Practically every gamer on the planet has had an opportunity by now to experience the original Sonic The Hedgehog in some form. In addition to the Sega Genesis version, the game has been repackaged in several collections including the Saturn’s Sonic Jam, Sonic Mega Collection for PS2/GCN, and Sonic Mega Collection Plus for Xbox. There are also a number of remakes on the web in Flash, Java, etc., and the game will even be included in Nintendo’s Wii Virtual Console service.
Despite that Sega is betting you’ll want to pay $19.99 this November to play it all over again in portable form, and from the way things look Sonic The Hedgehog Genesis is about as strong of an argument for it the company could possibly make.
The biggest selling point is that this version includes Sonic’s Spin Dash ability, which was not in the original Genesis version and instead was introduced in Sonic The Hedgehog 2. While purists may scream at such a move, it should be an excellent addition to the game. Sonic 2 is my favorite game in the series, simply because it introduced the Spin Dash and utilizes it to greatly enhance gameplay. After Sonic 2 was released, going back to the original game was hard for me to do, simply because it felt incomplete. And while Sonic Jam actually did include the Spin Dash maneuver, for younger gamers this will likely be their first opportunity to experience the original game with it in place.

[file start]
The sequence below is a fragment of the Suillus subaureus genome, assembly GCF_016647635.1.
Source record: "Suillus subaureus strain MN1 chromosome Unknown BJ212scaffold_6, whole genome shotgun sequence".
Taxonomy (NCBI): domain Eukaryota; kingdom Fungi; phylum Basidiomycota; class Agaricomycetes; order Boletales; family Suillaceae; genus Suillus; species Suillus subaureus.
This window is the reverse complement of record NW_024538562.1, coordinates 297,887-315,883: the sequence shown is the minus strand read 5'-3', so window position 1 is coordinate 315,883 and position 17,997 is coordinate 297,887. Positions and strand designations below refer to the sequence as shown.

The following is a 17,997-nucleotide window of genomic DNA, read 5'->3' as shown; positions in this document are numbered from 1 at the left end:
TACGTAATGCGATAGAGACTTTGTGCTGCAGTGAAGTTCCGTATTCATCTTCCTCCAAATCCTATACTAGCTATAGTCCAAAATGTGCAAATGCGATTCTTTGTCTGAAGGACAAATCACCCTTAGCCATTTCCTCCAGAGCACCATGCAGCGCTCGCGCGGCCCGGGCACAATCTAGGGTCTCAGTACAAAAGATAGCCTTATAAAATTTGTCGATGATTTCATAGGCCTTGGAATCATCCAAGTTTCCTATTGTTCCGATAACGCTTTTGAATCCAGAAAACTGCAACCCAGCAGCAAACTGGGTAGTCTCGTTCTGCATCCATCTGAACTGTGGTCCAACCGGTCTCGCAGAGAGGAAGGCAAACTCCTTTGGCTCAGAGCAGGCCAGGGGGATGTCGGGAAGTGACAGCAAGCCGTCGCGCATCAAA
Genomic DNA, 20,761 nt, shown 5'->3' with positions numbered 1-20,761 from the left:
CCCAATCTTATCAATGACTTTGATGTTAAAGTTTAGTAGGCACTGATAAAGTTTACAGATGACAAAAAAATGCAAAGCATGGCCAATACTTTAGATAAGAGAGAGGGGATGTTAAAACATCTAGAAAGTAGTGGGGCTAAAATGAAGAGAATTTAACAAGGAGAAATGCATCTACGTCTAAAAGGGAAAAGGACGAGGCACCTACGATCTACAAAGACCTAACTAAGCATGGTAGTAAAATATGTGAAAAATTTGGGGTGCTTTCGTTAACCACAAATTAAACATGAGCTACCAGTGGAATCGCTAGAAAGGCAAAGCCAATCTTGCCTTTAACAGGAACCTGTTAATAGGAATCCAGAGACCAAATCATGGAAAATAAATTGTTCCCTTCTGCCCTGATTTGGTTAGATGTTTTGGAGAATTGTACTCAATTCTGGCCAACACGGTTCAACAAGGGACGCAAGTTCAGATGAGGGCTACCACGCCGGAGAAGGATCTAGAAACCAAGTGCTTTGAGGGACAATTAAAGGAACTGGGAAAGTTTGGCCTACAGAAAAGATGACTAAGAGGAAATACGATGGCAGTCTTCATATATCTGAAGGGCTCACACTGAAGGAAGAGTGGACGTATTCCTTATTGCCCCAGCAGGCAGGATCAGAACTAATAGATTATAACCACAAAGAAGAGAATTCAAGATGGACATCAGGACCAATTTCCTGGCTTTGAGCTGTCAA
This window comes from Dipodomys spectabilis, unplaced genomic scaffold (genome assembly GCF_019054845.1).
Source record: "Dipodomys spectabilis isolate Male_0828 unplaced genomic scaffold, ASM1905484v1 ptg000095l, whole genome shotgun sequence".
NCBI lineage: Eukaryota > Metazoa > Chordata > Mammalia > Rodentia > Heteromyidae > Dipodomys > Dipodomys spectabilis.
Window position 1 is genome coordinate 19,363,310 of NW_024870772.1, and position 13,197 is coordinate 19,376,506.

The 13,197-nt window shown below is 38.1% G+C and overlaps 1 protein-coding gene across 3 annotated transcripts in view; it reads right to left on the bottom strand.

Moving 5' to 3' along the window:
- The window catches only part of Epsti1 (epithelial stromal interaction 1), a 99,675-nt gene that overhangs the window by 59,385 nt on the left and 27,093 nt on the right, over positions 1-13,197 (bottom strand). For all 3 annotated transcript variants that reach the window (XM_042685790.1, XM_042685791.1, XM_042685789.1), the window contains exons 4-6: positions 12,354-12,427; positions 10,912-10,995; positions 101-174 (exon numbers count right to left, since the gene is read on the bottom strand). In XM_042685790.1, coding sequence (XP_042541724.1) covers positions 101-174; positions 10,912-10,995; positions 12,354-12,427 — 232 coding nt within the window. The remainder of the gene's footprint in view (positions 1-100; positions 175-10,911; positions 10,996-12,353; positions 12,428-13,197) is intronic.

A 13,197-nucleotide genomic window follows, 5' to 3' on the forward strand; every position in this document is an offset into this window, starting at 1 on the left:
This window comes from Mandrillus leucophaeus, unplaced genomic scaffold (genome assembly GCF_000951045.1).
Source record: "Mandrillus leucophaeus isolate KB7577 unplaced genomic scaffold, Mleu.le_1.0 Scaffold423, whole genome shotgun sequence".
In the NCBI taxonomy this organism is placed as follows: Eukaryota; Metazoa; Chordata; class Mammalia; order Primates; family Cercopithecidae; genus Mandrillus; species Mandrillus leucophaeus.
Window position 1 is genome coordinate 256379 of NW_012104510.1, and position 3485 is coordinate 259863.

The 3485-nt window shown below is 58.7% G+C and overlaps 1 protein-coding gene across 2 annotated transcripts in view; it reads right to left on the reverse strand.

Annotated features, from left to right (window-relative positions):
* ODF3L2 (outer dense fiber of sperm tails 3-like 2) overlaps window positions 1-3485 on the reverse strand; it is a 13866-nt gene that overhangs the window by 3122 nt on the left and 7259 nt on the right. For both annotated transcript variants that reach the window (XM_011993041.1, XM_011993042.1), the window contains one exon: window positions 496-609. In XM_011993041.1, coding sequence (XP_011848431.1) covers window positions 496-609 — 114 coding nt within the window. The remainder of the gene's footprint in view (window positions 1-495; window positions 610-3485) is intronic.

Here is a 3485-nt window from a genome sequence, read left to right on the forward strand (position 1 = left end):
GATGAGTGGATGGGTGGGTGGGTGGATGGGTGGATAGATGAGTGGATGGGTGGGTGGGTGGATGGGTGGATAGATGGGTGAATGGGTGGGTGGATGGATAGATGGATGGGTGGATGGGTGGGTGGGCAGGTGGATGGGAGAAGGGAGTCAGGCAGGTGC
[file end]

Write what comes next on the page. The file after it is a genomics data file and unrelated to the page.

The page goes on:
That’s not all that’s been changed however. Other additions to the original game include a new save feature that allows gamers to save their progress and high scores at any time. Really, that should be a requirement for any portable game and the feature already exists in Sonic Mega Collection, but it’ll still help make the game more accessible. Players will also be able to unlock the original in-game music as they progress. In a perfect world that would allow gamers to switch music tracks on the fly in the middle of a stage, but how exactly it’ll work is still under wraps.
Perhaps the biggest change (and selling point) however is that Sonic Team itself is working on this port. Sega’s past re-releases on the GBA include (among others) subpar efforts like Sega Smash Pack and Phantasy Star Collection, both of which were emulated efforts done by a third party (with yet another company, THQ, handling publishing duties). With Sonic Team handling this one in-house, we should receive about as perfect of a port as possible.
Will these changes be enough to convince GBA owners to plunk down $20 for what’s essentially a 15-year old game with a few new features? We’ll find out November 14th.
Posted: 2006-10-12 15:23:28 PST